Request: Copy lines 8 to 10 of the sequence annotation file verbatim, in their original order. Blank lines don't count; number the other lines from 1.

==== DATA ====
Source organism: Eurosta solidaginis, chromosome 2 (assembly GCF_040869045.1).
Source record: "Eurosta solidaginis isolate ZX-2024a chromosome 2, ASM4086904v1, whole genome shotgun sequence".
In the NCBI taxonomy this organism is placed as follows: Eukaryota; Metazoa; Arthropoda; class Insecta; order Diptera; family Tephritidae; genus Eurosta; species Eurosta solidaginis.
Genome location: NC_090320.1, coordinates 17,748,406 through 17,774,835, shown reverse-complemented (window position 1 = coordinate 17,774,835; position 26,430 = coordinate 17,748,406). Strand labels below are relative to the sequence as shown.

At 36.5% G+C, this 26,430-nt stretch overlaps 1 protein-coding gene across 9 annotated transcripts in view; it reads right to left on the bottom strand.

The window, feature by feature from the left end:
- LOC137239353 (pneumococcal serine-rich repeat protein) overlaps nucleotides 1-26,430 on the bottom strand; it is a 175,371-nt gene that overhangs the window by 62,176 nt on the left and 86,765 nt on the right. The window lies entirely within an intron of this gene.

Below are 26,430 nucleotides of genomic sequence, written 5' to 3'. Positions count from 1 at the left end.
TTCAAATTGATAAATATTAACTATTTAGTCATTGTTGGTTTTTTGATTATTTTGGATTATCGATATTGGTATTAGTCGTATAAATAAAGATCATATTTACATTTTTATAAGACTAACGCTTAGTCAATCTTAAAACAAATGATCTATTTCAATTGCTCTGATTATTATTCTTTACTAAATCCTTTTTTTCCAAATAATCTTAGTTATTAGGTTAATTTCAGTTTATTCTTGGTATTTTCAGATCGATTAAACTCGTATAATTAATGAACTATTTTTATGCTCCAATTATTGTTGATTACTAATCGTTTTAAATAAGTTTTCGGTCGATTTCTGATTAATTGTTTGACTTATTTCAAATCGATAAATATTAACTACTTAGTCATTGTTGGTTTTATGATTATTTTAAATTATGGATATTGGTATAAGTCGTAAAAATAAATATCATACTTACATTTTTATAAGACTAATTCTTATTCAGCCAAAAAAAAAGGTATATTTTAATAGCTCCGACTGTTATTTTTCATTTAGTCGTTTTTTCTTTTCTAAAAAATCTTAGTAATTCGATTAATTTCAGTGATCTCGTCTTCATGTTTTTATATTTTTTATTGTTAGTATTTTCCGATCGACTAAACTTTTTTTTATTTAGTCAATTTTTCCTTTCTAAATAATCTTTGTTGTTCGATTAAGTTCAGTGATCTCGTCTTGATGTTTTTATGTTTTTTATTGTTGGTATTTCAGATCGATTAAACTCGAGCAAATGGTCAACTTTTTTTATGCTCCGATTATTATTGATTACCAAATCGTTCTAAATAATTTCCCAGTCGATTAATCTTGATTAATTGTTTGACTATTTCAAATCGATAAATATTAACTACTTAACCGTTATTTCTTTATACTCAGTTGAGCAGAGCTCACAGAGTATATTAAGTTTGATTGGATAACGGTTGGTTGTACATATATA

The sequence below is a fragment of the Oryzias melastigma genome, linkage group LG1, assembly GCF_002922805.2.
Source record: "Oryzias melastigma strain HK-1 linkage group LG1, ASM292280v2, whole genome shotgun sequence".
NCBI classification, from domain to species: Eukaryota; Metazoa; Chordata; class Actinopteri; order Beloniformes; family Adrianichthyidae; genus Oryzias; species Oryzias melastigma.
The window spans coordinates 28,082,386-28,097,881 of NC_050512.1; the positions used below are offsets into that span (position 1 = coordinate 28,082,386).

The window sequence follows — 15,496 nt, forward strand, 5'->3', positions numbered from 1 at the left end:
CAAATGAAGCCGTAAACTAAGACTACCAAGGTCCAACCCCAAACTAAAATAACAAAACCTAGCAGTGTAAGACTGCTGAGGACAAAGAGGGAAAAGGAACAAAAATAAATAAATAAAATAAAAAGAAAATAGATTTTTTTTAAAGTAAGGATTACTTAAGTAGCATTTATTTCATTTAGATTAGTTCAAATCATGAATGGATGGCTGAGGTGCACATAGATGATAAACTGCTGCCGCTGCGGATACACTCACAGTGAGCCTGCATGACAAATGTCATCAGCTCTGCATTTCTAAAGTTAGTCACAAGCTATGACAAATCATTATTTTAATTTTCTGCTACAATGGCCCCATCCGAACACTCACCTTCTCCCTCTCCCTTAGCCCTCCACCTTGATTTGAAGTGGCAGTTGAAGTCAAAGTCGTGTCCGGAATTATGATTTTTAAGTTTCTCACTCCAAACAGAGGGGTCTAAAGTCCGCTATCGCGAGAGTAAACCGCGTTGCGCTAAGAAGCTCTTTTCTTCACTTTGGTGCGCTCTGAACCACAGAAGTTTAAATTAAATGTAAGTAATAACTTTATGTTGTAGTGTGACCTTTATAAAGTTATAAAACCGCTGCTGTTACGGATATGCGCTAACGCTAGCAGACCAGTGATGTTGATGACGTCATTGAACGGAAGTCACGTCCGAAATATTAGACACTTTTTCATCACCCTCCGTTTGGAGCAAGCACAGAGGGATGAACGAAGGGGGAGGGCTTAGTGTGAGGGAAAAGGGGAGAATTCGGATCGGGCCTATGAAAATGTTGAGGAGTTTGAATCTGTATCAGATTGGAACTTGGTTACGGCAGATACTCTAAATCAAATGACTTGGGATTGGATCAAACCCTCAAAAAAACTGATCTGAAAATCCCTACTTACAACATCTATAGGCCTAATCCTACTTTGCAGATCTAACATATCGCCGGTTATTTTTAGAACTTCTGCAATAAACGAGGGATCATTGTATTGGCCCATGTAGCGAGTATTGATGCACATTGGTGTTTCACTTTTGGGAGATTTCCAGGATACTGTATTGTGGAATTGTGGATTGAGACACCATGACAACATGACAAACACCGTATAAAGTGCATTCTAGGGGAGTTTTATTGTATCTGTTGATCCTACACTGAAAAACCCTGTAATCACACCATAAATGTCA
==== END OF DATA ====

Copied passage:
Below are 26,430 nucleotides of genomic sequence, written 5' to 3'. Positions count from 1 at the left end.
TTCAAATTGATAAATATTAACTATTTAGTCATTGTTGGTTTTTTGATTATTTTGGATTATCGATATTGGTATTAGTCGTATAAATAAAGATCATATTTACATTTTTATAAGACTAACGCTTAGTCAATCTTAAAACAAATGATCTATTTCAATTGCTCTGATTATTATTCTTTACTAAATCCTTTTTTTCCAAATAATCTTAGTTATTAGGTTAATTTCAGTTTATTCTTGGTATTTTCAGATCGATTAAACTCGTATAATTAATGAACTATTTTTATGCTCCAATTATTGTTGATTACTAATCGTTTTAAATAAGTTTTCGGTCGATTTCTGATTAATTGTTTGACTTATTTCAAATCGATAAATATTAACTACTTAGTCATTGTTGGTTTTATGATTATTTTAAATTATGGATATTGGTATAAGTCGTAAAAATAAATATCATACTTACATTTTTATAAGACTAATTCTTATTCAGCCAAAAAAAAAGGTATATTTTAATAGCTCCGACTGTTATTTTTCATTTAGTCGTTTTTTCTTTTCTAAAAAATCTTAGTAATTCGATTAATTTCAGTGATCTCGTCTTCATGTTTTTATATTTTTTATTGTTAGTATTTTCCGATCGACTAAACTTTTTTTTATTTAGTCAATTTTTCCTTTCTAAATAATCTTTGTTGTTCGATTAAGTTCAGTGATCTCGTCTTGATGTTTTTATGTTTTTTATTGTTGGTATTTCAGATCGATTAAACTCGAGCAAATGGTCAACTTTTTTTATGCTCCGATTATTATTGATTACCAAATCGTTCTAAATAATTTCCCAGTCGATTAATCTTGATTAATTGTTTGACTATTTCAAATCGATAAATATTAACTACTTAACCGTTATTTCTTTATACTCAGTTGAGCAGAGCTCACAGAGTATATTAAGTTTGATTGGATAACGGTTGGTTGTACATATATA

The sequence below is a fragment of the Oryzias melastigma genome, linkage group LG1, assembly GCF_002922805.2.